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Redmond v. City of Chicago

FEBRUARY 23, 1973.




APPEAL from the Circuit Court of Cook County; the Hon. J. WARREN McCAFFREY, Judge, presiding.


After a non-jury judgment for $3500 in favor of plaintiff, the court allowed defendant's motion for a new trial, and on petition of plaintiff, we granted leave to appeal.

There is no dispute over the facts of the occurrence in question. On August 4, 1968, at about 2:00 P.M., plaintiff was injured when he fell on a public sidewalk at 4407 South Indiana Avenue in Chicago. He was taken to Cook County Hospital where, after a week in traction, an operation was performed on his left ankle. He remained in the hospital until August 21, 1968. He testified that his fall was caused by a broken sidewalk.

Defendant's post-trial motion alleged that it was entitled to a judgment in its favor because plaintiff's statutory notice of the accident had given his address as 4359 South Indiana Avenue, while at some points in his testimony plaintiff said he resided at 4358 South Indiana, thus rendering the notice defective; or, in the alternative, a new trial because there was insufficient evidence to establish either actual or constructive notice to the city of the defective condition in the sidewalk. In granting a new trial, the judge stated that in reviewing the evidence he had found seven references to one address and six to another, so in a new trial he would be giving the city another opportunity to put in evidence of its own as to the correct place of plaintiff's residence.

In plaintiff's brief it is principally contended that the record adequately supports the correctness of the statutory notice, and thus the judgment was well founded as originally entered.


We, too, have reviewed the transcript and find a quite different balance in the number of discrepancies concerning plaintiff's address, but whatever inconsistencies exist in plaintiff's own testimony, they are more than outweighed by the clear and precise testimony of James Malone, plaintiff's employer, who appeared as a witness in plaintiff's behalf.

Plaintiff was a janitor's helper who had worked with Malone for six to eight years. Plaintiff was not an outstanding witness and was easily confused on cross-examination and by questions from the bench. At the hearing on plaintiff's motion to reconsider the new trial order, the judge made reference to his inabilities as a witness as well as the possible validity of his claim when he said:

"I asked a question of Mr. Redmond. I aroused the witness two times from sleep, and I asked him a question, and he gave me two answers to my last questions. * * * [B]ut I recognized the peculiarities, the senilities, the illness of the witness, Mr. Redmond. * * * If Mr. Redmond has a case, he has a case; but I can't penalize him because I recognize his own incapability. * * * I realize the man was dozing and was aroused and gave me two different answers to the questions I put to him — but I recognize the degenerated condition of the man and he may have a good case. * * *."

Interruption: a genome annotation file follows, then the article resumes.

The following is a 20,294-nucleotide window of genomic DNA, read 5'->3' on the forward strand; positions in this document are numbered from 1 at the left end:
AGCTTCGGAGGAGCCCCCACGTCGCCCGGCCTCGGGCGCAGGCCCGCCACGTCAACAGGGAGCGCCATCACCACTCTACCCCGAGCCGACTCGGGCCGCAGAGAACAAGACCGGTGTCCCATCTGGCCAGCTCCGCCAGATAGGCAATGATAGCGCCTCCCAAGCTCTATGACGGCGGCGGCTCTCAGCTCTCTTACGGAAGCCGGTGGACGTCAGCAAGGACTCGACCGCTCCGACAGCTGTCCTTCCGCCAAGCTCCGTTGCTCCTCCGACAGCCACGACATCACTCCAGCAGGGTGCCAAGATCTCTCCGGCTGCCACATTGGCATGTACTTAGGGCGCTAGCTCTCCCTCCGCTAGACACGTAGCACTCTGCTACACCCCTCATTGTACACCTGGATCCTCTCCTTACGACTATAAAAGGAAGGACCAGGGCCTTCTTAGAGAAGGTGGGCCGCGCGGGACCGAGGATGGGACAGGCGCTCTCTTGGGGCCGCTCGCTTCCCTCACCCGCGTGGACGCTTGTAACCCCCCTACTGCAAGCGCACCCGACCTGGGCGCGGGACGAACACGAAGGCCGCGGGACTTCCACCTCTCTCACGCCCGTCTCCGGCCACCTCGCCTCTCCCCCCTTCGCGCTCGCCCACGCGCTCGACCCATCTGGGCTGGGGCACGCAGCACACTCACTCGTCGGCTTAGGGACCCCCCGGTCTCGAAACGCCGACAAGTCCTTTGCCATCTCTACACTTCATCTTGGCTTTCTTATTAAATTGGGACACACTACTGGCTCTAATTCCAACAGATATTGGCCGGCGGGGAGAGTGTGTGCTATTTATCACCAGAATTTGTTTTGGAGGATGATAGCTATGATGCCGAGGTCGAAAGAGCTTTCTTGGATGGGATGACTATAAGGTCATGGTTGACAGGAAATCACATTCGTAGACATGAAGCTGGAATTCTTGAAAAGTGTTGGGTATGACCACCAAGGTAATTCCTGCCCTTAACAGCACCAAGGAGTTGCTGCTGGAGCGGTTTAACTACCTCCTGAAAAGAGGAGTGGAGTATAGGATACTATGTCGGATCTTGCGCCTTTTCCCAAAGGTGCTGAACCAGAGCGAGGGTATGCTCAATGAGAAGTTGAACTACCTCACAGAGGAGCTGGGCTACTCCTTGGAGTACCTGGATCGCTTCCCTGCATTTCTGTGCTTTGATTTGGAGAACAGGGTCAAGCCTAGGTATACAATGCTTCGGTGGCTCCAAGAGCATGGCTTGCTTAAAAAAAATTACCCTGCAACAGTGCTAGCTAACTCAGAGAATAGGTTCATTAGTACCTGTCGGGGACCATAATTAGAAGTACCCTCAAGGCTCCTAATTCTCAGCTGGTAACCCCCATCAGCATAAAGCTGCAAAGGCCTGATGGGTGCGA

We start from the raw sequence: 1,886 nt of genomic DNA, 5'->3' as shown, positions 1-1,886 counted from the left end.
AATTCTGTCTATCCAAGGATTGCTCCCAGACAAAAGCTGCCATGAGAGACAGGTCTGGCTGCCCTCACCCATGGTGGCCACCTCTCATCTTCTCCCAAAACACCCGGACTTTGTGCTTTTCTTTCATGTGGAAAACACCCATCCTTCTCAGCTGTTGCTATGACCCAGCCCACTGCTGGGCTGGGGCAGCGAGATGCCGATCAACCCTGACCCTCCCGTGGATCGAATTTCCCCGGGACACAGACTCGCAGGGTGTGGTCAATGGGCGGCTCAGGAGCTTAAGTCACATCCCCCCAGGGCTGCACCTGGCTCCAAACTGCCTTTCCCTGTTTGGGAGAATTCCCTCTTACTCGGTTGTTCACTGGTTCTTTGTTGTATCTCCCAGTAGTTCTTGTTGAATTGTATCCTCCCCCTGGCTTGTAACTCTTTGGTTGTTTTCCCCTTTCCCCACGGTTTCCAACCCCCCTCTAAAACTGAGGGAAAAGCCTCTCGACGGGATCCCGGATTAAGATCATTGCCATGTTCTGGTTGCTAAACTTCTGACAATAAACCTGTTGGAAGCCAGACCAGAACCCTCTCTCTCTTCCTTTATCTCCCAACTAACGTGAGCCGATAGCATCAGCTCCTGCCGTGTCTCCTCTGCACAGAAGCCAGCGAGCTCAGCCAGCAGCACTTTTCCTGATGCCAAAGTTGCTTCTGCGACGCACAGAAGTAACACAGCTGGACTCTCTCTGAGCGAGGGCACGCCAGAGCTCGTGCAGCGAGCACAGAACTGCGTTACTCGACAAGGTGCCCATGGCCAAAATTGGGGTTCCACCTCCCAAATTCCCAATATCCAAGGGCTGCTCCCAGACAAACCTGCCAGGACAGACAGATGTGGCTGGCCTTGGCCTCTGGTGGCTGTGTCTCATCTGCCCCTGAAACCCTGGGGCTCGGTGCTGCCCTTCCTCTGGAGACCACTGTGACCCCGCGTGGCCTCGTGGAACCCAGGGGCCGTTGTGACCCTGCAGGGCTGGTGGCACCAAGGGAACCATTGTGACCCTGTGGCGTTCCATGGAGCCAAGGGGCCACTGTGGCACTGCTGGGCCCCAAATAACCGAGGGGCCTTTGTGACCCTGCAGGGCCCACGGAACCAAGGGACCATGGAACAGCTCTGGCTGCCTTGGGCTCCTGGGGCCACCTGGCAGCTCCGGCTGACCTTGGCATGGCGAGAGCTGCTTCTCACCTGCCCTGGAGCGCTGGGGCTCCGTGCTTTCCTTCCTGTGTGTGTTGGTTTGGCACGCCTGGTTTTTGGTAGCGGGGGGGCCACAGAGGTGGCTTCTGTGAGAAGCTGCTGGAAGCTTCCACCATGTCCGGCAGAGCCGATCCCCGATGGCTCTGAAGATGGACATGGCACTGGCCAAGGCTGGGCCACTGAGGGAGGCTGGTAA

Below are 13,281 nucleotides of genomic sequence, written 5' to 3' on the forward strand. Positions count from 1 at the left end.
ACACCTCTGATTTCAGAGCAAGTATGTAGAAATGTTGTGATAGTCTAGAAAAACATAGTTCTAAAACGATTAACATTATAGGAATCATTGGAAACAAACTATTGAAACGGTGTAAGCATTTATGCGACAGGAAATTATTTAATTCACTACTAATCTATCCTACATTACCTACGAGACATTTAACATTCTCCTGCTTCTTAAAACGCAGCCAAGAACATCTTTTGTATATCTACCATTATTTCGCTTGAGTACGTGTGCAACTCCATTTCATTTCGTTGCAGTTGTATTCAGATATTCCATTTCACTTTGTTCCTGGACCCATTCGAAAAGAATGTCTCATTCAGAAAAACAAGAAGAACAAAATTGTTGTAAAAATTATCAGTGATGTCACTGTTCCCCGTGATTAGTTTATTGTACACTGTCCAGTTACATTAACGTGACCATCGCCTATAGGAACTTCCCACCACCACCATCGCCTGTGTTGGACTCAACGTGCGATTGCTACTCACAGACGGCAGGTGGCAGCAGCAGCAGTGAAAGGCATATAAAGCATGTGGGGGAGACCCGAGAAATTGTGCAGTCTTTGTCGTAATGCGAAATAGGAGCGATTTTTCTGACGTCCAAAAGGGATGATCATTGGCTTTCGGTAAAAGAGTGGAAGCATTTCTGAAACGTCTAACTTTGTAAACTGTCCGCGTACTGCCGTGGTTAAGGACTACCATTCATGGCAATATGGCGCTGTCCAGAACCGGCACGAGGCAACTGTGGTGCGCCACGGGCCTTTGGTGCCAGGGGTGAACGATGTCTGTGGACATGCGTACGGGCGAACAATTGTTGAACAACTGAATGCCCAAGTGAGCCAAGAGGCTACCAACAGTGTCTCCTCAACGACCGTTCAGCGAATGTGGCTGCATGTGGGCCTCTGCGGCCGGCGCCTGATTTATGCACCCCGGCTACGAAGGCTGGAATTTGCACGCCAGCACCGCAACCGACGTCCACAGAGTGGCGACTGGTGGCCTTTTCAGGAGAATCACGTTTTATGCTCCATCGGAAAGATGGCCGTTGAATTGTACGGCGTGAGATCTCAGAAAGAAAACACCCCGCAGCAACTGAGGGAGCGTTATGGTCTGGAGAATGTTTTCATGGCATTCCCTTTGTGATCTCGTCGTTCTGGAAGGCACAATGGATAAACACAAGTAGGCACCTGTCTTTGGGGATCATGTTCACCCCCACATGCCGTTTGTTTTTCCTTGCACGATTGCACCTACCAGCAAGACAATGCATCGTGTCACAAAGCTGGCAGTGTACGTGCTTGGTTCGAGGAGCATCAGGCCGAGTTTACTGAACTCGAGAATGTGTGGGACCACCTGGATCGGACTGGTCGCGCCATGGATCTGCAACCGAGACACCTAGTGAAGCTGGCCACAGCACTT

Malone, on the other hand, gave precise testimony about his long relationship with plaintiff, including repeated consistent references to where they lived. Malone related that he had lived at 4359 South Indiana for 26 years; that plaintiff had had a room in his apartment at that same address for the past six years; that plaintiff had worked for him for eight years; that plaintiff was paid $180 per month and in addition was given room and board in Malone's apartment at 4359 South Indiana. One of the eight buildings in which Malone works as a janitor, assisted by plaintiff, is located across the street from his apartment at 4358 South Indiana. He testified that plaintiff had only worked at that address and had never lived there.

We believe a review of the entire record discloses that plaintiff at at times confused his place of residence with the building across the street, yet by a clear preponderence of the evidence plaintiff's place of residence at the time of the injury was shown to have been 4359 South Indiana, as stated in the statutory notice to the city. If the city itself had evidence to the contrary, it had the opportunity to present it, but not having such testimony available, or, if available, not having seen fit to introduce it, defendant's failure in this regard does not entitle it to a second chance in a new trial.

• 1, 2 The granting of a new trial, while discretionary with the trial court, is nevertheless subject to review, and we conclude that in this case there was an abuse of this discretionary authority. See Carter v. Geeseman, 303 Ill. App. 280, 25 N.E.2d 120.

The order of the trial court granting a new trial is reversed and the cause is remanded with directions to reinstate the ...

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